Facebook-owned Instagram is facing a huge privacy fine from the European Union. This time, it’s a massive €405 for breaching the General Data Protection Regulation (GDPR).
The fine was issued by the Irish Data Protection Commission (DPC) after Instagram was found wanting for how it processed children’s data.
This is the second largest GDPR fine ever issued after the €746 million levied on Amazon in 2021.
Instagram apparently set all contact details for new users to "publicly available" when creating new accounts. The user would actively have to set this to private to protect it.
This contravenes the GDPR, which is all about protecting user data within the European Union.
Instagram says it has made changes since the finding to correct the issue and improve privacy settings.
“This inquiry focused on old settings that we updated over a year ago, and we’ve since released many new features to help keep teens safe and their information private," an Instagram spokesperson said.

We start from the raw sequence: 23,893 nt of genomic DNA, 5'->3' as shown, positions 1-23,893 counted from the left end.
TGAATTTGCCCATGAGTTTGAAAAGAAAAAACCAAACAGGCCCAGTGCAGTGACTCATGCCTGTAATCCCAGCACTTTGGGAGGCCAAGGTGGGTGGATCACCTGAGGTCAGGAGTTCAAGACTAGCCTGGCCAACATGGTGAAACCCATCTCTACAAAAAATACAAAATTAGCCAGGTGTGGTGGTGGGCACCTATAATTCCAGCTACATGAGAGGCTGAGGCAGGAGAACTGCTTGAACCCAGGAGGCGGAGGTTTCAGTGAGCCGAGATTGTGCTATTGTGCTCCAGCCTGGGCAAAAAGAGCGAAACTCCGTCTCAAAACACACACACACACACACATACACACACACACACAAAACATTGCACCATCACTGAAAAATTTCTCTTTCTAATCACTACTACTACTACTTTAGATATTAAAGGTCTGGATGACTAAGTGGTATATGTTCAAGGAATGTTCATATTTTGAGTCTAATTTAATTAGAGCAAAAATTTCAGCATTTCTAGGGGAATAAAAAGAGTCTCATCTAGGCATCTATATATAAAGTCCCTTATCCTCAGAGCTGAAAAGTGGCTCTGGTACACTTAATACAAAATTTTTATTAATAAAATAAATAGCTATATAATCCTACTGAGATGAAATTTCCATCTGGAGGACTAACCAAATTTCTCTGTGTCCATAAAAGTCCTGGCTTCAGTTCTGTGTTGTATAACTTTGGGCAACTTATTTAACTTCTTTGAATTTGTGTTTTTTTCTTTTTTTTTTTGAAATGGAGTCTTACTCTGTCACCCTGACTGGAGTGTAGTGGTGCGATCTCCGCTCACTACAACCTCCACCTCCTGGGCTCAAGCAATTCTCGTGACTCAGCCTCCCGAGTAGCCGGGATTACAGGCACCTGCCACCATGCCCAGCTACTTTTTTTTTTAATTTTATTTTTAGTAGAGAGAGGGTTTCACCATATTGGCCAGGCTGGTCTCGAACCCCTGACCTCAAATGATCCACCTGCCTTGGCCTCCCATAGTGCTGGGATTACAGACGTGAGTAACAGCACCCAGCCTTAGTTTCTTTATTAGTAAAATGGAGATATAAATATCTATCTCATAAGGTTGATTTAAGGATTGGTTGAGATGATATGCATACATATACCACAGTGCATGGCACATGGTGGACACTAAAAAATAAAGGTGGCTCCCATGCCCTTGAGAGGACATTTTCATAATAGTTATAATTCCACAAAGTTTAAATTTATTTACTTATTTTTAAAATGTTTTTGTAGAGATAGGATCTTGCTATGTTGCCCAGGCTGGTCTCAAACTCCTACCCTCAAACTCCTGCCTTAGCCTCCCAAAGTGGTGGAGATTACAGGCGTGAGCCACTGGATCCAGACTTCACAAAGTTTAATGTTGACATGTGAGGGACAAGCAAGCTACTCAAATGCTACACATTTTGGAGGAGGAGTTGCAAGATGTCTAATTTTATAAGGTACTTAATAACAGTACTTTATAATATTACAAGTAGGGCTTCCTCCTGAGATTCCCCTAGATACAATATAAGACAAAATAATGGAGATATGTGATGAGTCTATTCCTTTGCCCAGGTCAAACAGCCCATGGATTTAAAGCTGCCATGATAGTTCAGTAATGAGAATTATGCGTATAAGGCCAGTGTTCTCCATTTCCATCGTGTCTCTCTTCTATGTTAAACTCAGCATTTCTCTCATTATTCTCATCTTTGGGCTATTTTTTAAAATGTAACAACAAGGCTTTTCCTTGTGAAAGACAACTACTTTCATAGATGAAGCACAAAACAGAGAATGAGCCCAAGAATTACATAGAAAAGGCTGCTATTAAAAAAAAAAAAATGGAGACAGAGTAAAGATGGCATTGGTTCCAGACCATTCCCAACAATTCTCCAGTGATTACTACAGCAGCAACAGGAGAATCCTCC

"Anyone under 18 automatically has their account set to private when they join Instagram, so only people they know can see what they post, and adults can’t message teens who don’t follow them."
"We engaged fully with the DPC throughout their inquiry, and we’re carefully reviewing their final decision."
This huge fine for data handling comes after WhatsApp was also fined €235 million for its lack of transparency with how data was shared with Facebook.
Facebook was also directly fined €17 million earlier this year for GDPR data breaches, 12 of them in fact.
This is turning out to be a very expensive year for the company. Let’s hope this is the last fine and last instance of mishandling our data we have to report!